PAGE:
The book begins with the story of how God prepared me for missionary work and then led Dori and me to serve among Chinese people in Asia, first in Singapore and then in Taiwan. We received excellent training from Overseas Missionary Fellowship during orientation in Singapore but especially through the intensive language course which we were required to take.
Two years of daily Mandarin study laid the foundation, which was built upon by two more years of part-time language study while I began to teach Greek in the China Evangelical Seminary. We lived in Taiwan for almost ten years during the period 1976-1988, then came home by way of China.
Since then, we have had the great privilege of getting to know scholars and students from China who are connected with the University of Virginia here. Sharing God’s Word with them, along with preaching in Chinese churches, teaching in Chinese language seminaries, attending conferences, and some reading, have all combined to give me some awareness of the possibilities and problems of advancing the kingdom of God among these highly-educated and cultured people. We have also returned to Asia many times.
A chapter on preliminaries lays out a brief theology of missions, especially among the Chinese, with a discussion of why we should focus attention on China, obstacles to ministry to people in mainland China, and a quick overview of the principal ways to overcome these obstacles. The body of the book follows:
Preparation for effective ministry includes prayer, a commitment to lifelong learning, and an awareness of Chinese history, Chinese Christian history, Chinese culture and society today, and Chinese Christianity now.
Aside from prayer, presence is most important. First, the Chinese are present to us right here in the West as scholars and students. Perhaps the most strategic way to reach China with the gospel is to befriend those on our doorstep.
In China itself, we can be present as students, teachers, and professionals in the arts, the academy, business, either as long-term residents or on well-designed short-term trips. Friendship must form the basis of all lasting ministry.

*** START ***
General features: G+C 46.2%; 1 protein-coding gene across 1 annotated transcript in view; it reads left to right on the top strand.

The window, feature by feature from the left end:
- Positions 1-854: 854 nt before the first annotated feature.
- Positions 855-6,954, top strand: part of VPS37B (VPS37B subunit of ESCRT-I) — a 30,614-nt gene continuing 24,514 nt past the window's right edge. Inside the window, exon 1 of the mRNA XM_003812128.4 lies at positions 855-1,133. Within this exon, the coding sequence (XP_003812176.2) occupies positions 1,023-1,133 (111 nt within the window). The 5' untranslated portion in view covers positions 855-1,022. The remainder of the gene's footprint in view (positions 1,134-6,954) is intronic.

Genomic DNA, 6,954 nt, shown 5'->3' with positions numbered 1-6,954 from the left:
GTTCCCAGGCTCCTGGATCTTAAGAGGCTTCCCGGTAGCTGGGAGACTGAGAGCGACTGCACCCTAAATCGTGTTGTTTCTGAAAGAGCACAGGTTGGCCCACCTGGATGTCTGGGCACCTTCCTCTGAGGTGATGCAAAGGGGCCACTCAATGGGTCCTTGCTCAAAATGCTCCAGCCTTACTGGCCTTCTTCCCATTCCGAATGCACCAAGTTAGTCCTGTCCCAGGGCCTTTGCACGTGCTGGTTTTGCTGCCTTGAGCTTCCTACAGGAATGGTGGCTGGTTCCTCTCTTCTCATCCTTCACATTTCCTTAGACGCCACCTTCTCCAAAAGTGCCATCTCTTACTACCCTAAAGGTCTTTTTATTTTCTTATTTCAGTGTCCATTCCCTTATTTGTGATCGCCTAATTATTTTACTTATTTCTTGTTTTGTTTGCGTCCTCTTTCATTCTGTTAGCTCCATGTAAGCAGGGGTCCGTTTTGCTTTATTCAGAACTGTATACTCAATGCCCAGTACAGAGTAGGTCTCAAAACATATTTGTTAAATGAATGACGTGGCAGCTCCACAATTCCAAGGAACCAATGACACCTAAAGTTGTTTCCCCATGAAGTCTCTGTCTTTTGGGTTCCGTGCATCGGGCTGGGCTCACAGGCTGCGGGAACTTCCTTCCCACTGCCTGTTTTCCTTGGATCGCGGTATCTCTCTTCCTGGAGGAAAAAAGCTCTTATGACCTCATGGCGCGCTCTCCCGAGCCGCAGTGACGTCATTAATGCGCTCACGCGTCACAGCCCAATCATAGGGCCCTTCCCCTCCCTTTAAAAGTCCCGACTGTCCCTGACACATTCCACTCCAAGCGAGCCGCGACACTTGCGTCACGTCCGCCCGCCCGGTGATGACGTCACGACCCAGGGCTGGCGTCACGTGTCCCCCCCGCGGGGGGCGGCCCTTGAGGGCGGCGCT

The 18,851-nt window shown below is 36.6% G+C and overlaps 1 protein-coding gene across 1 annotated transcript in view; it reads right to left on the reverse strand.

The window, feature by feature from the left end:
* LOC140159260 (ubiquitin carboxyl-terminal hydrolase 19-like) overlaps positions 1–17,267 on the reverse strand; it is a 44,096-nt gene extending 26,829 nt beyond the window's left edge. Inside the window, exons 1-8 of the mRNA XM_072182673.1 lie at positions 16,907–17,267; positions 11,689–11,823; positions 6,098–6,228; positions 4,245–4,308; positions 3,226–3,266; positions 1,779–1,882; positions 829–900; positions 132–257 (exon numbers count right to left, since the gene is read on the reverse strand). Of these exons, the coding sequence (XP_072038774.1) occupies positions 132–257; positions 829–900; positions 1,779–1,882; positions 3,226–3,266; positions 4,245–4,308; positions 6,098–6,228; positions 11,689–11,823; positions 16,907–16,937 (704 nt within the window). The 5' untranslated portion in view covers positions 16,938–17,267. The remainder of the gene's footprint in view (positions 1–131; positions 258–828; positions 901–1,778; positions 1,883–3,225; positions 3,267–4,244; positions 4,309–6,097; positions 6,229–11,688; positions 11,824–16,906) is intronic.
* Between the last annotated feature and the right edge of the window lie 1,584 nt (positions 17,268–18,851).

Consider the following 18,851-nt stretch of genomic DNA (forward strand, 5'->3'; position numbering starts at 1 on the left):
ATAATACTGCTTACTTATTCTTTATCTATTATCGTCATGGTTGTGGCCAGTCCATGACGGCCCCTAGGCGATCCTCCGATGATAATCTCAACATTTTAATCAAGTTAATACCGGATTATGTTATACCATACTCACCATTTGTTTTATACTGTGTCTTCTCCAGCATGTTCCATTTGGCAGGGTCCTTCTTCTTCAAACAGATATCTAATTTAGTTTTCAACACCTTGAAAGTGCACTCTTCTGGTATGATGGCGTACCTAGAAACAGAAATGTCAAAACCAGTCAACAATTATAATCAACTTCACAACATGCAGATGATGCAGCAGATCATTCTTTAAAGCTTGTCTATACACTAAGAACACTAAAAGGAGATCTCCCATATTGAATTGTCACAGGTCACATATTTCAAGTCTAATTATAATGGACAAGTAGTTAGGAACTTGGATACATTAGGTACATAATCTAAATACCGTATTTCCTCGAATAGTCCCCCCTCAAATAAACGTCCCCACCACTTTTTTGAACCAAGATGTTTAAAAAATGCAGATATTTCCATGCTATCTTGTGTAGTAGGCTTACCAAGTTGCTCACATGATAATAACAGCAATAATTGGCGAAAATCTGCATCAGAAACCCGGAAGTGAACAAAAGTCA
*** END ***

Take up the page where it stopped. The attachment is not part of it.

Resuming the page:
Proclamation of the Good News of Christ must take place if people are to come to a saving knowledge of God in Christ. In two chapters, we look at various ways to bring the message: Internet, radio, and literature; stories of Chinese Christians; small group Bible studies; evangelistic preaching; “cold-turkey” evangelism.
Then we examine some problematic practices which, though widely used, do not always result in lasting fruit. Such methods as asking people to “make a decision for Christ”; the use of foreign money; bringing Chinese to the West for theological study; and certain popular forms of “spiritual warfare” may not be as biblically-grounded or effective as commonly supposed. I expect controversy here, but please read for yourself before making a decision.
In particular, history has proven that those who want to see God work among the Chinese must exercise patience. This all takes time.
Points of contact afford us with many openings for the healing, liberating truth of Christ. Two chapters glance at some of these, such as pressure points in society; science and the Bible; filial piety; shame; and the role of Christianity in American society.
Then we examine correspondences and contrasts between Chinese belief systems and Christianity as entrances to fruitful dialogue. Names for God, ying and yang, Daoism, Confucianism, Buddhism, and popular Chinese religions receive brief but hopefully suggestive treatment in two chapters.
“Perfecting” believers involves taking converts past the basics into Christian maturity. Baptism and the Lord’s Supper; house churches; equipping people to serve; reaching men; training leaders; mentoring and coaching; and counseling all contribute to the process of building solid Christians and churches.
Participation in the worldwide Body of Christ is necessary for such a huge task. That involves, at least, partnering with Chinese churches, taking advantage of Taiwan’s strategic position and resources, and English-speaking churches.
Performance of good works must accompany proclamation, or we shall fail to gain or maintain the right to be heard. Some of these include listening, teaching English, “business by the Book,” meeting practical needs, obeying the law, and, supremely, prayer.
Partnering with God must stand at the heart of all our efforts. After all, it is he who saves, not we. He calls us into a life of hard work and suffering, one which is willing to endure for a long time without seeing results, and which is radiant with the beauty of Christ.
The book ends with a list of some of the many resources available for ministry among Chinese, and a brief introduction to our ministry.
Please ask God greatly to use this tool for his greater glory and the growth of the church among Chinese.